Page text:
When the voltage output of the rectifier 202 indicates that the cable 16 carries zero current, the inverter 74 goes high. This high occurs virtually immediately and enables the AND gate 54 instantly because the time constant of resistors 264, 268 and capacitor 272 is very small. However, the time constant of the capacitor 40 and resistor 82 is substantially larger, at least 10 times larger, than the time constant of the members 264, 268, and 272 as the capacitor 40 discharges. The time constant of the capacitor 40 and resistor 82 is long enough to allow the trip signal to remain at the output of the inverter 260 longer than the time needed for the protection device 14 to open after the creation of a trip signal.
A high at both inputs of the AND gate 54 renders a field effect transistor (FET) 280 in the switch 56 conductive. This closes a circuit from the terminal VTRIP at the capacitor 40 through a terminal VTRIP at the winding 58 of the actuator 48, through FET 280 to ground. The winding 58 in the actuator 48 then turns the target 50 to the fault indicating condition and sends a low inhibit signal to the reset circuit 44.
In order to assure that the trip signal appearing at the switch 56 remains on long enough to constrain the actuator 48 to turn the target 50 to the fault indicating position, a latch in the trip circuit 42 maintains the FET 280 in its on condition long enough to allow the actuator to turn the target. In the latch, an isolating diode 282, timing capacitor 284, and two resistors 286 and 288 bias the base of transistor 290. When FET 280 turns on, a base current flows through transistor 290. This turns on the transistor 290 and pulls up the gate of the FET 280. A resistor 292, otherwise holds the gate of the FET 280 at ground potential. The transistor 290 keeps an on bias at the gate of the FET 280 and holds the FET on even after the trip signal at the output of the gate 54 ends.
The on condition of the FET 280 continues until the capacitor 284 charges and raises the base of the transistor 290 to cut off the transistor and thereby drop the voltage at the gate of the FET 54. This makes the FET non-conductive and ends the trip current through the winding 58. The target 58 nevertheless remains in its fault indicating position because it is internally magnetically or mechanically biased into its last actuated position.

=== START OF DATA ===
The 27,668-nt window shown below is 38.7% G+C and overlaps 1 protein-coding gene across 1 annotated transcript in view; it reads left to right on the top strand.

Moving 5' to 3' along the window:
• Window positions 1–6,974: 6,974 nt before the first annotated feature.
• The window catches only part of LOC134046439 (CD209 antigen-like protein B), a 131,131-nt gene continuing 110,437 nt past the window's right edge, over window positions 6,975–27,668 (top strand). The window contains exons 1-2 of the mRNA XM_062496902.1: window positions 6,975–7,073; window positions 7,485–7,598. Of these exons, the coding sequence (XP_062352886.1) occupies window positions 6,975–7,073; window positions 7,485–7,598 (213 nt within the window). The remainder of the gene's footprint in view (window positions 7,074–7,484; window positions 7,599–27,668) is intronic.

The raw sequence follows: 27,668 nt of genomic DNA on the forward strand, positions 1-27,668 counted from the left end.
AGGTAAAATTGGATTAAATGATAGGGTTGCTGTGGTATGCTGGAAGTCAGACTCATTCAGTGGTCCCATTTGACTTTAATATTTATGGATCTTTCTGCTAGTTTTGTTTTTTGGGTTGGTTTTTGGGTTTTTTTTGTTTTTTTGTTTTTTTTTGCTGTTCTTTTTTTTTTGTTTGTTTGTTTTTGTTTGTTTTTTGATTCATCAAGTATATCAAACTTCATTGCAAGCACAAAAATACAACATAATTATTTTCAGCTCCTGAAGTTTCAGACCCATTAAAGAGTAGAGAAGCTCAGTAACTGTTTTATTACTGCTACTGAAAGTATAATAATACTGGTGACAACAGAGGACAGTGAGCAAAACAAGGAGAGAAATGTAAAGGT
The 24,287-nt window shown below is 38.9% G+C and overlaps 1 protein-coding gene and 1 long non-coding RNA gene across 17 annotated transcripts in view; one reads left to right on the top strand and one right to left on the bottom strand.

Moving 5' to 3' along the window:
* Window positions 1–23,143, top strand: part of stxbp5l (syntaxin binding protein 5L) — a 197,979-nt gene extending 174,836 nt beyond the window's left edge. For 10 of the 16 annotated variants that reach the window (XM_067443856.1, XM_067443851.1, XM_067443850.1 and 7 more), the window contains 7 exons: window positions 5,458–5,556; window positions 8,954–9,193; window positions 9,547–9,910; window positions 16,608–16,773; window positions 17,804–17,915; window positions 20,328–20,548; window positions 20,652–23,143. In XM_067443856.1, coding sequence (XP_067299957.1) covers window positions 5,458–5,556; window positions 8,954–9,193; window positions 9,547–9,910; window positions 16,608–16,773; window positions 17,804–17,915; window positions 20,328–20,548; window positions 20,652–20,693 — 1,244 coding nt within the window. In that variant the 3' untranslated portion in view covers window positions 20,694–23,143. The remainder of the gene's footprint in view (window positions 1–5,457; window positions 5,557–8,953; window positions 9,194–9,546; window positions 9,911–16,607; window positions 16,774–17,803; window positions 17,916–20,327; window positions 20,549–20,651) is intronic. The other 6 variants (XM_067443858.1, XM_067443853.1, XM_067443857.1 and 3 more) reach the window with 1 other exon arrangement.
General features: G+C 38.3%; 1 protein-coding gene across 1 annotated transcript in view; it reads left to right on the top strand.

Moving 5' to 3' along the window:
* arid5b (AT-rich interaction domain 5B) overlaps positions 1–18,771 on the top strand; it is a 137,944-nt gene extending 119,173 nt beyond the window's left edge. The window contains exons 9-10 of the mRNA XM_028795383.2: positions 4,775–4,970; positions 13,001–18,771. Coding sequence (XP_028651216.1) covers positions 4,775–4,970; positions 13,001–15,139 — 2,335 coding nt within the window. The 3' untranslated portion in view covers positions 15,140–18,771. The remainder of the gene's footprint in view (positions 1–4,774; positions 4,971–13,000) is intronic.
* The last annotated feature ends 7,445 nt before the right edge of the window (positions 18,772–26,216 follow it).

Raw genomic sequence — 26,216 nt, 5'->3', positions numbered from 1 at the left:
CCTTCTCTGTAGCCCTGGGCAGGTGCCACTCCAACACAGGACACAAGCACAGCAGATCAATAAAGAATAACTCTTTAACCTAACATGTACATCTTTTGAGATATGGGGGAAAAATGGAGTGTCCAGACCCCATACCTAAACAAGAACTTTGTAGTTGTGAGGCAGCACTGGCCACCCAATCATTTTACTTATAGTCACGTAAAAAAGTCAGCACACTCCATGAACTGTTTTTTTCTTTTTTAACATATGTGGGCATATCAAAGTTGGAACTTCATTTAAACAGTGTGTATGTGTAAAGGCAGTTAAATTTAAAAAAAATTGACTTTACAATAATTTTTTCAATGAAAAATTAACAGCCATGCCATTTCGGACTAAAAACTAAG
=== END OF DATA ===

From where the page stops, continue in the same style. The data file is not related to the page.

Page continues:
The members 41, 42, and 82 are shown as being outside the trip circuit 42. However, they may also be regarded as forming part of the trip circuit.
Another embodiment of the invention is shown in FIG. 3. The circuit in FIG. 3 differs from that in FIG. 1, in that an inrush restraint circuit 302 responds to energization or re-energization of the cable 16 by distinguishing between signals representing inrush currents in the cable 16 and fault currents. The circuit 52 allows an AND gate 304 to pass the trip signal from the gate 54 only if the inrush restraint circuit senses the signal as one representing a fault.
The arrangement according to the invention is able to differentiate between fault overcurrent and temporary overloads as well a transients. The system enhances the trip reliability of the FCI by ignoring temporary overloads and transients while responding to actual faults. The system, in some applications, makes the FCI immune to fault currents in adjacent conductors without expensive shielding or additional spacing to achieve the immunity function. That is, the FCI according to the invention will not operate in response to a high level fault in an adjacent line of a multi-phase system if the protection device in the line itself has not also isolated that line.
The invention prevents false fault indications in response to adjacent faults in a tapped lateral that is fuse protected. The lateral fuse typically has a size to clear before operating the main feeder breaker. The fuse isolates the lateral and prevents the lateral fault from operating the main feeder breaker and cut-off service to the entire feeder circuit. An FCI embodying the invention and installed on the lateral would trip in response to a lateral fault while the FCI installed on the main feeder will continue to show normal. The FCI on the main feeder is effectively immune to the adjacent fault on the lateral.
An FCI according to the invention the trip rating can have a value set for maximum sensitivity while ignoring temporary overloads and transients. This is especially significant for FCIs with time-delayed resets. The two trip requirement for FCIs according to the invention improves the reliability of the FCI operation by discriminating between the causes of overcurrents. This offers the lineman patrolling the circuit reason for confidence that the information presented by the FCI is accurate and will lead to the location of the fault.
While embodiments of the invention have been shown in detail it will be evident to those skilled in the art that the invention may be embodied otherwise without departing from its spirit and scope.